The government announced yesterday that it will no longer instruct people to work at home from 19 July.
But firms spoken to by the BBC said they did not plan to bring all staff back to the office.
Many businesses said they will opt for a staggered approach for employees.
Deloitte said it will increase the number of staff allowed to work in its offices to 50% capacity from next week.
But the accountancy firm expects that level to stay in place until September.
NatWest said that it will bring staff back to the office from 19 July but it will only be a small number of "priority workers".
Insurance group Aviva said it expects "to see more of our people returning". But a spokesman said that "the vast majority of people at Aviva want to work flexibly in future" and employees will combine going into the office with working from home.
On Monday, Prime Minister Boris Johnson confirmed that final restrictions aimed at stopping the spread of Covid will be lifted in England from 19 July, including the guidance on office working.
But the government said that it "would expect and recommend a gradual return" of workers to offices "over the summer".
Deloitte currently operates its offices at 30% capacity and employees have to book desks. A spokeswoman for the firm said it had always intended to take a "gradual approach" to moving staff back to its sites.
It estimates that it will take between six and eight weeks to prepare its offices to deal with 100% capacity which it expects to reach in September.
NatWest said a "very small number of people" will be invited back to its offices in England from Monday for roles "that can't really be done from home". These include market traders as well as people who work in NatWest's treasury department and roles where employees need to meet clients.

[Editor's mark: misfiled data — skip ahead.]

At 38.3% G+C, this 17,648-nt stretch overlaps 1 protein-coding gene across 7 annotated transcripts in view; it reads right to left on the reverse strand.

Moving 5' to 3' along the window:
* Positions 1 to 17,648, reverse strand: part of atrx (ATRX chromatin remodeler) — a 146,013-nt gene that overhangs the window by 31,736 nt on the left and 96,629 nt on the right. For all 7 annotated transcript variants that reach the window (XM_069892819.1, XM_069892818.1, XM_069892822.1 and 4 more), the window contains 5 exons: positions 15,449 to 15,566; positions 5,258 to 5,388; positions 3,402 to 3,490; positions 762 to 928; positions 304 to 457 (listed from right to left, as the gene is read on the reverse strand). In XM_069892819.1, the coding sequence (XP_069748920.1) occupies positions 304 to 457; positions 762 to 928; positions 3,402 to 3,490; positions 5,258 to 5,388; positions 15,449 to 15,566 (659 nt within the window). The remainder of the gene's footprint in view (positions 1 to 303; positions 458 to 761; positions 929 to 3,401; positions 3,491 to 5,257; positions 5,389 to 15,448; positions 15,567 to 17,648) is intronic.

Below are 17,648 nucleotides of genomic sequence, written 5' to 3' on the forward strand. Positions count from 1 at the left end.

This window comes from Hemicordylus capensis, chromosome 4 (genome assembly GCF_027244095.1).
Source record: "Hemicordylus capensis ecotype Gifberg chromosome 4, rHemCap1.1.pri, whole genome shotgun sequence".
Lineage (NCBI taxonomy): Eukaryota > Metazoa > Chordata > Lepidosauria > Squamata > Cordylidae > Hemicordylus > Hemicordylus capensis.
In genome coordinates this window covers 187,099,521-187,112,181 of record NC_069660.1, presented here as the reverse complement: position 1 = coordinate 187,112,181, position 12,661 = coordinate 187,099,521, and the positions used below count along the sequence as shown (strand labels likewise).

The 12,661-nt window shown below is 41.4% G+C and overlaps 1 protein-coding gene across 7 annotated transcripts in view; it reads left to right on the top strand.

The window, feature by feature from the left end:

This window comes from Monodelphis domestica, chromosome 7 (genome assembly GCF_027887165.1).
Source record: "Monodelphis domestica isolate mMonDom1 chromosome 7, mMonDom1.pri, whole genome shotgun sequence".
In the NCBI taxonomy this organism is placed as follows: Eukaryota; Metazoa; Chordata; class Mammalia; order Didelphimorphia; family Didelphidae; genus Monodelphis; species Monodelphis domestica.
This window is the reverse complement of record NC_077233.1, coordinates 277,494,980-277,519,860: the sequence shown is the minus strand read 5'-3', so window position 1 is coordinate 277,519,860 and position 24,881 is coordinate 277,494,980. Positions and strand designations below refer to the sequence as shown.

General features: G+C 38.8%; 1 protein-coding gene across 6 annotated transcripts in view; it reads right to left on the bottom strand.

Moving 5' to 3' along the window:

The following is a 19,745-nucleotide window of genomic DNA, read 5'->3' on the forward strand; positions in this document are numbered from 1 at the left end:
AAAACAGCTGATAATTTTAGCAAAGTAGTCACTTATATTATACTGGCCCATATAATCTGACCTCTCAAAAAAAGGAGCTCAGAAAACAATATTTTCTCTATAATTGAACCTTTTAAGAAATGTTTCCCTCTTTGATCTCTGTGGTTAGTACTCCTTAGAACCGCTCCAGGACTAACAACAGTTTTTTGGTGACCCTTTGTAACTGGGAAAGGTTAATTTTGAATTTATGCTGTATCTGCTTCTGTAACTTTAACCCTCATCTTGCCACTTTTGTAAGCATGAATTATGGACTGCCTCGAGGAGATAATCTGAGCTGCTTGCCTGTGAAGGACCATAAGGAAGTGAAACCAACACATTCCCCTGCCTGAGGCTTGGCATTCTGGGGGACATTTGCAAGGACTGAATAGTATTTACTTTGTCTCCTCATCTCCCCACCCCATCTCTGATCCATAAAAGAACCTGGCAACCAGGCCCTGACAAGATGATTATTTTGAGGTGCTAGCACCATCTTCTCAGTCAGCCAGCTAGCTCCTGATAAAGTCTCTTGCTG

It also said "people who would rather work in the office for wellbeing reasons" can return to its sites from Monday.
Accountancy firm KPMG has allowed people to work from its offices if they made a request to their manager.
From next week, they will no longer need permission to do so but the firm has also introduced a "four-day fortnight" hybrid model of working. It means that KPMG employees spend four days working in the office and the rest of the fortnight either at home or at client sites.
"It makes sense that the order to work from home if possible is removed at this stage," said Confederation of British Industry policy director, Michael Fell. "The reality is that many firms are well-advanced in their plans and are proceeding with hybrid working models, just as the government advises.
Roger Barker, policy director of the Institute of Directors (IoD) industry group, said: "Businesses across the country will welcome the opportunity to begin to return to relative normality from next week."
However, he criticised the government for failing to provide adequate guidance on areas such as wearing face masks which, from Monday, will cease to be mandatory but will be recommended.
Dr Barker said there has been "real frustration about the mixed messages" businesses have been receiving from the government.
"The latest guidance has shifted the responsibility from the government to businesses by removing mandatory rules on things like face masks and replacing them with voluntary recommendations," he said. "Whilst it is right that companies should be allowed to take decisions based on their own unique circumstances, it is vital that government provides businesses with best practice in developing their own policies."